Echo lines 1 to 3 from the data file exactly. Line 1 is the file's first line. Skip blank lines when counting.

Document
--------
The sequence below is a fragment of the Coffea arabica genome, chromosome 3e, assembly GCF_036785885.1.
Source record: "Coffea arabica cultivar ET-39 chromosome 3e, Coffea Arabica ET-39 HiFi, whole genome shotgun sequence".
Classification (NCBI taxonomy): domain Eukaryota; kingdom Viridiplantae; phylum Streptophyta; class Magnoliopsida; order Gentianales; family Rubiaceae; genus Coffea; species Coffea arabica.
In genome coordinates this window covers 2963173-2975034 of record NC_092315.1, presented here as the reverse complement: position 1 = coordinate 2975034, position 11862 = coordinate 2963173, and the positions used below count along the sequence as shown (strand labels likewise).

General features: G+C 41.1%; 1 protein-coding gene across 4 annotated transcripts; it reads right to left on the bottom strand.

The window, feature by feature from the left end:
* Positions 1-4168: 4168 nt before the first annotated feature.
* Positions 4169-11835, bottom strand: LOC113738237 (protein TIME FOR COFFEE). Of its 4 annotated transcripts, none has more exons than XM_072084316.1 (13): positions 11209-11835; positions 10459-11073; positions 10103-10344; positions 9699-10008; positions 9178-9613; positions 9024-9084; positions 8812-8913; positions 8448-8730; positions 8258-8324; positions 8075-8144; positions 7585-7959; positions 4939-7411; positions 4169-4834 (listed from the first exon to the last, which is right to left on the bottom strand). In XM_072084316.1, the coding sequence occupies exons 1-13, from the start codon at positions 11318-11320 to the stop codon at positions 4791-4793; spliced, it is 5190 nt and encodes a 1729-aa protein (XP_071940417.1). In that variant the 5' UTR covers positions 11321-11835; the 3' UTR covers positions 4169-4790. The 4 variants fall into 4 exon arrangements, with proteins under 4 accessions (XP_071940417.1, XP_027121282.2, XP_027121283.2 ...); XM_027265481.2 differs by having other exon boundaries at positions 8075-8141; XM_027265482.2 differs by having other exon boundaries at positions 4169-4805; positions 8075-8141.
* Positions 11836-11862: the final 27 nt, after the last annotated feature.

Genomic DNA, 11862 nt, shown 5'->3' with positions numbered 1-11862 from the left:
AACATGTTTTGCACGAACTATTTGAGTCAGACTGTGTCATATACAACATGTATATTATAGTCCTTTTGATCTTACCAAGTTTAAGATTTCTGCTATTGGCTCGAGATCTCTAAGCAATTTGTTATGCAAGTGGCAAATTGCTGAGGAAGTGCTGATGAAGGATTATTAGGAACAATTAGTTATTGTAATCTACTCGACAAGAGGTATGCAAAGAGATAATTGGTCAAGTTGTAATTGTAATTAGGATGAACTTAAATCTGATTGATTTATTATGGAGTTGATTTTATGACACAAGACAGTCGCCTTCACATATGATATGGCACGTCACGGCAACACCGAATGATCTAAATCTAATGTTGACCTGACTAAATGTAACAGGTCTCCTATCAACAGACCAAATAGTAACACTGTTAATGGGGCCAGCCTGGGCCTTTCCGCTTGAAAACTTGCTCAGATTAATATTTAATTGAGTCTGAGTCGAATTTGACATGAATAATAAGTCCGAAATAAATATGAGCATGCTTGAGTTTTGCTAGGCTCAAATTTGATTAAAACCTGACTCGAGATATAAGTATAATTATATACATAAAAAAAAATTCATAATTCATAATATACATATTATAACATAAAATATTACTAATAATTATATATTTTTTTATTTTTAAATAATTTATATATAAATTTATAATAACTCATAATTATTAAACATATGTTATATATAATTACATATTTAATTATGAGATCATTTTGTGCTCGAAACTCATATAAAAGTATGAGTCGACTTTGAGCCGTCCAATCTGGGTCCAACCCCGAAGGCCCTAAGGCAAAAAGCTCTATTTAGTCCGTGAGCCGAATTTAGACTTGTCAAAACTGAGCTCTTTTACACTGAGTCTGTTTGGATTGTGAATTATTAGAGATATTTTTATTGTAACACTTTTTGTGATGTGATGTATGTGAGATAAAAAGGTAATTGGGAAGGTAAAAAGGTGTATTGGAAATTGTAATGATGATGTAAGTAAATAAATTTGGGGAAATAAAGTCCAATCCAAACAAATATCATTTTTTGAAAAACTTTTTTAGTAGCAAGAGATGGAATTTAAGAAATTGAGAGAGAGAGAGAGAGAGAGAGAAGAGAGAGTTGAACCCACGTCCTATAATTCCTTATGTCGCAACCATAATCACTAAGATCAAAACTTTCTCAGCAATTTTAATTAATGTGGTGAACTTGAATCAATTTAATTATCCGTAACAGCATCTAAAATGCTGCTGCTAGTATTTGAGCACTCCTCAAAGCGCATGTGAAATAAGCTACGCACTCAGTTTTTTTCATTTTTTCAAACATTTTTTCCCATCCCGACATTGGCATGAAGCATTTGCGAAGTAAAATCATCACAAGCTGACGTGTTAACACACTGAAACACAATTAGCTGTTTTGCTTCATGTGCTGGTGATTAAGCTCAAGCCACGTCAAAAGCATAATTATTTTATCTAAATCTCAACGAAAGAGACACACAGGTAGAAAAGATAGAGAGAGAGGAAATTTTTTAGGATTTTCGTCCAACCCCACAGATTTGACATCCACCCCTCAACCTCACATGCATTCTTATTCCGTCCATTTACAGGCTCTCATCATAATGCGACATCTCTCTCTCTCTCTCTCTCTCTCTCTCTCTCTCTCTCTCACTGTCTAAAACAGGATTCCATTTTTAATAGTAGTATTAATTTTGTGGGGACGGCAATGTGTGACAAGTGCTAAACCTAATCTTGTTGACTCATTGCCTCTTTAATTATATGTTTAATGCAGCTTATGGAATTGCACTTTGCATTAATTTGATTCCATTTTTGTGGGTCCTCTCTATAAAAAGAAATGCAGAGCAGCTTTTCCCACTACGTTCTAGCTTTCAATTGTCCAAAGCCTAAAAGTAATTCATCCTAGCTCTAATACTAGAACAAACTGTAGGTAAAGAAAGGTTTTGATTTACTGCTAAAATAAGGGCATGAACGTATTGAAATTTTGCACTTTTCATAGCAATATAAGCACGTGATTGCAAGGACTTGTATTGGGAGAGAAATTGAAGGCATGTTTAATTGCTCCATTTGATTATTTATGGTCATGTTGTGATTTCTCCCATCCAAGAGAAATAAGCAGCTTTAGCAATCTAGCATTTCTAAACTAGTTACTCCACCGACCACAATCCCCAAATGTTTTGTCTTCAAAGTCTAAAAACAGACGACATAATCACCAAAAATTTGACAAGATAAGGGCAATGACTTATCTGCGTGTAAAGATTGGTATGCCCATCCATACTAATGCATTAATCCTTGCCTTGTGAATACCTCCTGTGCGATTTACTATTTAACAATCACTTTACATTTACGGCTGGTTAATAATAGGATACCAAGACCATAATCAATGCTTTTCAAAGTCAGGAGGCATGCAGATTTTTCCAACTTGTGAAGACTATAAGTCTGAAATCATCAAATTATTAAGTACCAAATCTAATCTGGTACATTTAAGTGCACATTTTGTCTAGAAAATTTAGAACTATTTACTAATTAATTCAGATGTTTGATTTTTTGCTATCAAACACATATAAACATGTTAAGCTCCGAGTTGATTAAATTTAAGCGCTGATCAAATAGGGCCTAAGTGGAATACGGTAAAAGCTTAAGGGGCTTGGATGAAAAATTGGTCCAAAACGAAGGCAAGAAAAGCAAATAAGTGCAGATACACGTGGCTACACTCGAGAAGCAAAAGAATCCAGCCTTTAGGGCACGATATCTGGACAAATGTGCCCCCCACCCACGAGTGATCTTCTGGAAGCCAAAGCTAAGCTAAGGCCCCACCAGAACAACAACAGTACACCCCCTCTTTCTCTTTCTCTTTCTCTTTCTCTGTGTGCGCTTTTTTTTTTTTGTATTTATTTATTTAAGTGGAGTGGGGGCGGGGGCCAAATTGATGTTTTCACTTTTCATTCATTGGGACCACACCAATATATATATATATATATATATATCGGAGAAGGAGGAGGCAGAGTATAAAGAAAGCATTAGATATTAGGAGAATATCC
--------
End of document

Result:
The sequence below is a fragment of the Coffea arabica genome, chromosome 3e, assembly GCF_036785885.1.
Source record: "Coffea arabica cultivar ET-39 chromosome 3e, Coffea Arabica ET-39 HiFi, whole genome shotgun sequence".
Classification (NCBI taxonomy): domain Eukaryota; kingdom Viridiplantae; phylum Streptophyta; class Magnoliopsida; order Gentianales; family Rubiaceae; genus Coffea; species Coffea arabica.